American states had to meet quotas of troops for the new Continental Army, and New England regiments recruited black slaves by promising freedom to those who served in the Continental Army. During the course of the war, about one fifth of the northern army was black.[9] At the Siege of Yorktown in 1781, Baron Closen, a German officer in the French Royal Deux-Ponts Regiment, estimated the American army to be about one-quarter black.[10]

African American sailors
Because of manpower shortages at sea, both the Continental Navy and Royal Navy signed African Americans into their navies. Even southern colonies, which worried about putting guns into the hands of slaves for the army, had no qualms about using blacks to pilot vessels and to handle the ammunition on ships.

In state navies, some blacks served as pilots: South Carolina had significant numbers of black pilots.[11]
Some African Americans had been captured from the Royal Navy and used by the Patriots on their vessels.

Patriot resistance to using African Americans
Revolutionary leaders began to be fearful of using blacks in the armed forces. They were afraid that slaves who were armed would rise against them. Slave owners became concerned that military service would eventually free their people. [12]
In May 1775, the Massachusetts Committee of Safety, enrolled slaves in the armies of the colony. The action was adopted by the Continental Congress when they took over the Patriot Army. Horatio Gates in July 1775 issued an order to recruiters, ordering them not to enroll "any deserter from the Ministerial army, nor any stroller, negro or vagabond. . ." in the Continental Army.[13] Most blacks were integrated into existing military units, but some segregated units were formed."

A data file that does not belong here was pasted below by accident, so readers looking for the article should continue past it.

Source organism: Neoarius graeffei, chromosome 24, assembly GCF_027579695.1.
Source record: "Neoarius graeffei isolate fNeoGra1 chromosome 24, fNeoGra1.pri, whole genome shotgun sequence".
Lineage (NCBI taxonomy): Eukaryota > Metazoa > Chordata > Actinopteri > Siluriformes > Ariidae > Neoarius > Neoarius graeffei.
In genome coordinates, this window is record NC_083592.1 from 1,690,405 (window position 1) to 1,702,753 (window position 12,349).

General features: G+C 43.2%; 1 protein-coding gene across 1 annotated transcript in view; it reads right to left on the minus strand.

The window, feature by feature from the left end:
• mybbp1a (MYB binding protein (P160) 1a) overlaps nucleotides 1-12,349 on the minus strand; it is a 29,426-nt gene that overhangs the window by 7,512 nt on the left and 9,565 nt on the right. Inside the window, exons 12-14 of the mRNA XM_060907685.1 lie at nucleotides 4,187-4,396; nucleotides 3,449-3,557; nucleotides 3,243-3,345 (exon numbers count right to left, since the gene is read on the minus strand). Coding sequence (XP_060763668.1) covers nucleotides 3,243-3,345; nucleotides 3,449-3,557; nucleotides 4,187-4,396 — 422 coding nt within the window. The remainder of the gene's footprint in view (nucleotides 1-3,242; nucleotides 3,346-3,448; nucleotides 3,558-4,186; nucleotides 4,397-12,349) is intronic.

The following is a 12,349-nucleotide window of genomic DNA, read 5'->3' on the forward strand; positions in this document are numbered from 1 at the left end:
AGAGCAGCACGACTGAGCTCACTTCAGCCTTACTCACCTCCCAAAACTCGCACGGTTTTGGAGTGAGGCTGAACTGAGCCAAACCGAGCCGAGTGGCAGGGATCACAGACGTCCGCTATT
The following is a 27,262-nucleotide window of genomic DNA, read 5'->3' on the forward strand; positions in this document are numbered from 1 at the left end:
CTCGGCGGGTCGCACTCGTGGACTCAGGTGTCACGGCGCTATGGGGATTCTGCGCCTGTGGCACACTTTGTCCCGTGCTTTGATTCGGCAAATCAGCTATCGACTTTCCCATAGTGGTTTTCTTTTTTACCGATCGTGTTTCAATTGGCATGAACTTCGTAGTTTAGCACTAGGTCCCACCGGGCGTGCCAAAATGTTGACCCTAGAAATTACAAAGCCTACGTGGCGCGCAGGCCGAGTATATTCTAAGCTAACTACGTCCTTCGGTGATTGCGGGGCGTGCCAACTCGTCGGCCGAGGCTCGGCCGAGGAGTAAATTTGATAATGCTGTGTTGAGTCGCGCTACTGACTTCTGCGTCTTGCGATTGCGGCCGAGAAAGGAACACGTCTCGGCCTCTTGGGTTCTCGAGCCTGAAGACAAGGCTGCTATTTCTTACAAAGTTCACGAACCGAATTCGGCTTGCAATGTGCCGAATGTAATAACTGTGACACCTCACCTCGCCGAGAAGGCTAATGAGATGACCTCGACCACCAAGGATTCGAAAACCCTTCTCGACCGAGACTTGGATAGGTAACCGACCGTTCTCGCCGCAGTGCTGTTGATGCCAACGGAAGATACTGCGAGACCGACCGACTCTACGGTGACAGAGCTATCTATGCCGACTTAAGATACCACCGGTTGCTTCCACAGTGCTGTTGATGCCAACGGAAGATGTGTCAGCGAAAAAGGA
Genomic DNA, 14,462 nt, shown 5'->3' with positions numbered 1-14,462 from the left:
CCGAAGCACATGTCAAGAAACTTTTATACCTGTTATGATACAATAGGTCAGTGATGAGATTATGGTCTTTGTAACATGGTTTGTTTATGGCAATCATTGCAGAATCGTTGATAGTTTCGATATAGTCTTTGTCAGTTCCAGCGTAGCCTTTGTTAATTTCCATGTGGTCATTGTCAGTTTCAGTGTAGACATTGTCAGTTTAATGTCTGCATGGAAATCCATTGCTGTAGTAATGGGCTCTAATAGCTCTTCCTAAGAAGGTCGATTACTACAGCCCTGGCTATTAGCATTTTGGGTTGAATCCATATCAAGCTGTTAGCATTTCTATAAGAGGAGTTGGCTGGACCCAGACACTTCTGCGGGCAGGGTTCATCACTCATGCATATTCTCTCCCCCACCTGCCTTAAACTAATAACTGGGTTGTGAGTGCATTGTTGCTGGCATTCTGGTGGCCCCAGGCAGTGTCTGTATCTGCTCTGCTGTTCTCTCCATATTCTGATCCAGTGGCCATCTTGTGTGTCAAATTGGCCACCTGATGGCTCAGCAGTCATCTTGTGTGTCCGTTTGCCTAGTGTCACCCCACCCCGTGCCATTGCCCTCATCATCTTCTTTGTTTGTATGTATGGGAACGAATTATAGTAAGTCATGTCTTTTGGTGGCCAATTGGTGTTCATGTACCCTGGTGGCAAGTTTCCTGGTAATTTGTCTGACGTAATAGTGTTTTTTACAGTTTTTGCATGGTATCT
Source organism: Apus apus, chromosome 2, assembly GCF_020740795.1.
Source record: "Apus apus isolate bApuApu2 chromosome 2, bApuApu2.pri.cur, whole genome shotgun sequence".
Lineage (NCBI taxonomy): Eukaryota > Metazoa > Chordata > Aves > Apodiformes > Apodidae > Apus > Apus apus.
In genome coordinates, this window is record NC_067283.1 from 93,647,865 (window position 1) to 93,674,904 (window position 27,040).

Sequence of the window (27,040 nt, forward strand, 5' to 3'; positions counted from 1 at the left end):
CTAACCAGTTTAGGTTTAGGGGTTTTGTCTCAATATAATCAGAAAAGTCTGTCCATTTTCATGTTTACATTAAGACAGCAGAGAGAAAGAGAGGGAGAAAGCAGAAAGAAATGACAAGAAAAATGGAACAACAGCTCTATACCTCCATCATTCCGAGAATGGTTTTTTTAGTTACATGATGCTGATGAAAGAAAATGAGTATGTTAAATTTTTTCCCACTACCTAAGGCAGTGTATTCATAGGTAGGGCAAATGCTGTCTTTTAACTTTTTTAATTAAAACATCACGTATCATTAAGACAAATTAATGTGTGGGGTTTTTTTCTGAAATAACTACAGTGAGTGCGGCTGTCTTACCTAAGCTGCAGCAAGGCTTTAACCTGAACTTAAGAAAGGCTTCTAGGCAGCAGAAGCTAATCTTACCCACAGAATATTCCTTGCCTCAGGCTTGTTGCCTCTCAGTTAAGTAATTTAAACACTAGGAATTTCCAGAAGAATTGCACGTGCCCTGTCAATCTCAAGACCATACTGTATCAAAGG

Click that link for information about Black people serving in the British military services during the American Revolutionary War.

From Black Revolutionary seamen; 1775 - 1783
"Unlike the Continental Army, the Navy recruited both free and enslaved blacks from the very start of the Revolutionary War -- partly out of desperation for seamen of any color, and partly because many blacks were already experienced sailors, having served in British and state navies, as well as on merchant vessels in the North and the South.

To both the enslaved and free, privately owned vessels were more attractive than the Continental or state navies. For runaway slaves, there was less chance of being detected by slavecatchers, and for all crew members, there were greater financial rewards. Philadelphia's free blacks, for instance, were more inclined to serve on privateers than in Pennsylvania navy.